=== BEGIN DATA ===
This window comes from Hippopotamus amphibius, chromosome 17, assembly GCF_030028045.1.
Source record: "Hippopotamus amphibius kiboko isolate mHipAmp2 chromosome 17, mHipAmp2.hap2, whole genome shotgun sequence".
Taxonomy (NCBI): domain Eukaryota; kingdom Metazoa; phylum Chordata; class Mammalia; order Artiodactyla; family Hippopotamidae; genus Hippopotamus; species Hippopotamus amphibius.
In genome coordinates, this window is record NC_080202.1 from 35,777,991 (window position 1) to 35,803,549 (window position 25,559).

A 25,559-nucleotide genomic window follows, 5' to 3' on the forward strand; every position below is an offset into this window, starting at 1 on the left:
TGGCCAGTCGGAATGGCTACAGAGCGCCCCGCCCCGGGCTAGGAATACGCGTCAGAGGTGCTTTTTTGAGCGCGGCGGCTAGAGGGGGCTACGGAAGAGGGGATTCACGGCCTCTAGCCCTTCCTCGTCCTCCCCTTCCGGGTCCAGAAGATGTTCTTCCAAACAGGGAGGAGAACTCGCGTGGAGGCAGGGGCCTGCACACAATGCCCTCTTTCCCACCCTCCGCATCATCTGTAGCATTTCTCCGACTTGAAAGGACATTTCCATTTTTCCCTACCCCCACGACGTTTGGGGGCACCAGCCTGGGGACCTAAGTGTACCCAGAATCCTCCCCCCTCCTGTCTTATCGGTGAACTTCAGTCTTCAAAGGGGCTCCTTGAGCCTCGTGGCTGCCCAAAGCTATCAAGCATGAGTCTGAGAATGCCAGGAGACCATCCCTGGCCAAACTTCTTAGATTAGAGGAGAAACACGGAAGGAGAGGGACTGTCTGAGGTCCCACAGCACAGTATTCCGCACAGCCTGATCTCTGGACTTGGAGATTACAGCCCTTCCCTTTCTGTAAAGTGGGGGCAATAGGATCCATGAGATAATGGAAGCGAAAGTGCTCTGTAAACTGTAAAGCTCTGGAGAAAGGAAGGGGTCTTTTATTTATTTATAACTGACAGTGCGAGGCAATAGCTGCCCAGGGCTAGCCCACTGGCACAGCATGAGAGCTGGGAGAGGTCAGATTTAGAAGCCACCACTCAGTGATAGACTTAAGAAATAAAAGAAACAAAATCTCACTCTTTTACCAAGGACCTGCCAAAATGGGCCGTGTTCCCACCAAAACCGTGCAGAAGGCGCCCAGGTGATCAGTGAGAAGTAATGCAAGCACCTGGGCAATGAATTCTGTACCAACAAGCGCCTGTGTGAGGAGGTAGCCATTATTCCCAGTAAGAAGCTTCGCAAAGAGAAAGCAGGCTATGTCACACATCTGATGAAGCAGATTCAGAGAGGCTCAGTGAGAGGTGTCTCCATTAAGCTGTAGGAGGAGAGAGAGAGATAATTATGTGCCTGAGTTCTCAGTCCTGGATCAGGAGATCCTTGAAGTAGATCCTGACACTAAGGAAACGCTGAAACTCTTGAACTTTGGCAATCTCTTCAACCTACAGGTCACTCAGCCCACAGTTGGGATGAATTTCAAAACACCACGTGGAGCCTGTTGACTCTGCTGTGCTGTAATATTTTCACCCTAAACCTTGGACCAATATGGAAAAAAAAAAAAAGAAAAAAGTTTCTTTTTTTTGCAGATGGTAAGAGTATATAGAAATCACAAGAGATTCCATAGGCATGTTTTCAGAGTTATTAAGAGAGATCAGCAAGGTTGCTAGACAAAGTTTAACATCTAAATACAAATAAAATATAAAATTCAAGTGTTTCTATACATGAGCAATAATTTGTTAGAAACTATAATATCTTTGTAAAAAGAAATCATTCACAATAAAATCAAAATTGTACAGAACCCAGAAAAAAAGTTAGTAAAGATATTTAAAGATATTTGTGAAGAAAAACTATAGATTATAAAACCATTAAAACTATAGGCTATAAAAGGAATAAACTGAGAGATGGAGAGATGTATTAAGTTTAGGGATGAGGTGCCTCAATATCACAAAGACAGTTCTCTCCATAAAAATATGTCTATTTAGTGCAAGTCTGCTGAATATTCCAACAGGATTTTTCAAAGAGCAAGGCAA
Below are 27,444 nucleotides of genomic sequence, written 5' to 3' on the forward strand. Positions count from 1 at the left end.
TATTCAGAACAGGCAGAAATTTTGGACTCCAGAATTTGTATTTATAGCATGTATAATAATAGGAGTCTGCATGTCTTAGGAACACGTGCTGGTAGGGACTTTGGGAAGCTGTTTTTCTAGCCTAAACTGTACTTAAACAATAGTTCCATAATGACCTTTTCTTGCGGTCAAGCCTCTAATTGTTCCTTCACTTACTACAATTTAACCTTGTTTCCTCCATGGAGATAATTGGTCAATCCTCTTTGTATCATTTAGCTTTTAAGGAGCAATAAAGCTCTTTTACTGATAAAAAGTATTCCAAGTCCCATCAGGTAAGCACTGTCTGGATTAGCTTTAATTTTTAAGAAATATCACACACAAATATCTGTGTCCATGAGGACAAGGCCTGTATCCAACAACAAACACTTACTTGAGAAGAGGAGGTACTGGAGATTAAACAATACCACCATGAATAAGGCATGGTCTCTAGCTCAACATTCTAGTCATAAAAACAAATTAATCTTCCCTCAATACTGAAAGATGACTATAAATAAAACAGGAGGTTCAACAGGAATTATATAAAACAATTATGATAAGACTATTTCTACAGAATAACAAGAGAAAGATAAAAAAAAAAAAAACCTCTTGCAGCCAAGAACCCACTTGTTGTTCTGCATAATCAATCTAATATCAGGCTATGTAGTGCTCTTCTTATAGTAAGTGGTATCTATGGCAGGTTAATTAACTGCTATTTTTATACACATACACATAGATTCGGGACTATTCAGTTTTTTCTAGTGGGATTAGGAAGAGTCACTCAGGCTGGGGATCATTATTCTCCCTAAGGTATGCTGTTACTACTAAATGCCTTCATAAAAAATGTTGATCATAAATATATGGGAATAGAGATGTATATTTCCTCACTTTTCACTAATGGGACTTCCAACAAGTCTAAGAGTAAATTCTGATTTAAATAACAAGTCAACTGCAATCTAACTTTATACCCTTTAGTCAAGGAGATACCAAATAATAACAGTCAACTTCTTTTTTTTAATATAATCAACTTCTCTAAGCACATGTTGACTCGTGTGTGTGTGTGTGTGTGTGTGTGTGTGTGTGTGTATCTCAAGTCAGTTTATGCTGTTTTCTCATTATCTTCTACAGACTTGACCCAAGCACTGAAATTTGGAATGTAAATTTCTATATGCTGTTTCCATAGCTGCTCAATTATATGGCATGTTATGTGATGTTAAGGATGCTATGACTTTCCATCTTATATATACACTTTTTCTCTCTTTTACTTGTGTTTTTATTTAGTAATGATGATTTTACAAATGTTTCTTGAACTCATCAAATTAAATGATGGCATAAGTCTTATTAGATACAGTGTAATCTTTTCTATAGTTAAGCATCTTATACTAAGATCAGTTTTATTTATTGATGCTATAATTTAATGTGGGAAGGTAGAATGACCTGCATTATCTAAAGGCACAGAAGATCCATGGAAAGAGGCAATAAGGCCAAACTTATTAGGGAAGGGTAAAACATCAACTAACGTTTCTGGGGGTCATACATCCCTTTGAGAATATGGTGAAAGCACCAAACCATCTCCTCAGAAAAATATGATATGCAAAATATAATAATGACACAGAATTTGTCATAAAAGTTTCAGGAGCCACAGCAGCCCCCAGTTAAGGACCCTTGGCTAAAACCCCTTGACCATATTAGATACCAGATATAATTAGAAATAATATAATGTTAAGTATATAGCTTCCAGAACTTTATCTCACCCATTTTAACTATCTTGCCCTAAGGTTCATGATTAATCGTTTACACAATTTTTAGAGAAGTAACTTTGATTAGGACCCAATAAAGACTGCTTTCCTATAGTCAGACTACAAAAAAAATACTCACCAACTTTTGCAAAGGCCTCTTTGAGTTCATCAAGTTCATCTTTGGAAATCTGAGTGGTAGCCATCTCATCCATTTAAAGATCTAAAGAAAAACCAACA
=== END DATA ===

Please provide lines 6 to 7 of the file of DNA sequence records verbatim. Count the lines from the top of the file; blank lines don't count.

TGGCCAGTCGGAATGGCTACAGAGCGCCCCGCCCCGGGCTAGGAATACGCGTCAGAGGTGCTTTTTTGAGCGCGGCGGCTAGAGGGGGCTACGGAAGAGGGGATTCACGGCCTCTAGCCCTTCCTCGTCCTCCCCTTCCGGGTCCAGAAGATGTTCTTCCAAACAGGGAGGAGAACTCGCGTGGAGGCAGGGGCCTGCACACAATGCCCTCTTTCCCACCCTCCGCATCATCTGTAGCATTTCTCCGACTTGAAAGGACATTTCCATTTTTCCCTACCCCCACGACGTTTGGGGGCACCAGCCTGGGGACCTAAGTGTACCCAGAATCCTCCCCCCTCCTGTCTTATCGGTGAACTTCAGTCTTCAAAGGGGCTCCTTGAGCCTCGTGGCTGCCCAAAGCTATCAAGCATGAGTCTGAGAATGCCAGGAGACCATCCCTGGCCAAACTTCTTAGATTAGAGGAGAAACACGGAAGGAGAGGGACTGTCTGAGGTCCCACAGCACAGTATTCCGCACAGCCTGATCTCTGGACTTGGAGATTACAGCCCTTCCCTTTCTGTAAAGTGGGGGCAATAGGATCCATGAGATAATGGAAGCGAAAGTGCTCTGTAAACTGTAAAGCTCTGGAGAAAGGAAGGGGTCTTTTATTTATTTATAACTGACAGTGCGAGGCAATAGCTGCCCAGGGCTAGCCCACTGGCACAGCATGAGAGCTGGGAGAGGTCAGATTTAGAAGCCACCACTCAGTGATAGACTTAAGAAATAAAAGAAACAAAATCTCACTCTTTTACCAAGGACCTGCCAAAATGGGCCGTGTTCCCACCAAAACCGTGCAGAAGGCGCCCAGGTGATCAGTGAGAAGTAATGCAAGCACCTGGGCAATGAATTCTGTACCAACAAGCGCCTGTGTGAGGAGGTAGCCATTATTCCCAGTAAGAAGCTTCGCAAAGAGAAAGCAGGCTATGTCACACATCTGATGAAGCAGATTCAGAGAGGCTCAGTGAGAGGTGTCTCCATTAAGCTGTAGGAGGAGAGAGAGAGATAATTATGTGCCTGAGTTCTCAGTCCTGGATCAGGAGATCCTTGAAGTAGATCCTGACACTAAGGAAACGCTGAAACTCTTGAACTTTGGCAATCTCTTCAACCTACAGGTCACTCAGCCCACAGTTGGGATGAATTTCAAAACACCACGTGGAGCCTGTTGACTCTGCTGTGCTGTAATATTTTCACCCTAAACCTTGGACCAATATGGAAAAAAAAAAAAAGAAAAAAGTTTCTTTTTTTTGCAGATGGTAAGAGTATATAGAAATCACAAGAGATTCCATAGGCATGTTTTCAGAGTTATTAAGAGAGATCAGCAAGGTTGCTAGACAAAGTTTAACATCTAAATACAAATAAAATATAAAATTCAAGTGTTTCTATACATGAGCAATAATTTGTTAGAAACTATAATATCTTTGTAAAAAGAAATCATTCACAATAAAATCAAAATTGTACAGAACCCAGAAAAAAAGTTAGTAAAGATATTTAAAGATATTTGTGAAGAAAAACTATAGATTATAAAACCATTAAAACTATAGGCTATAAAAGGAATAAACTGAGAGATGGAGAGATGTATTAAGTTTAGGGATGAGGTGCCTCAATATCACAAAGACAGTTCTCTCCATAAAAATATGTCTATTTAGTGCAAGTCTGCTGAATATTCCAACAGGATTTTTCAAAGAGCAAGGCAA
Below are 27,444 nucleotides of genomic sequence, written 5' to 3' on the forward strand. Positions count from 1 at the left end.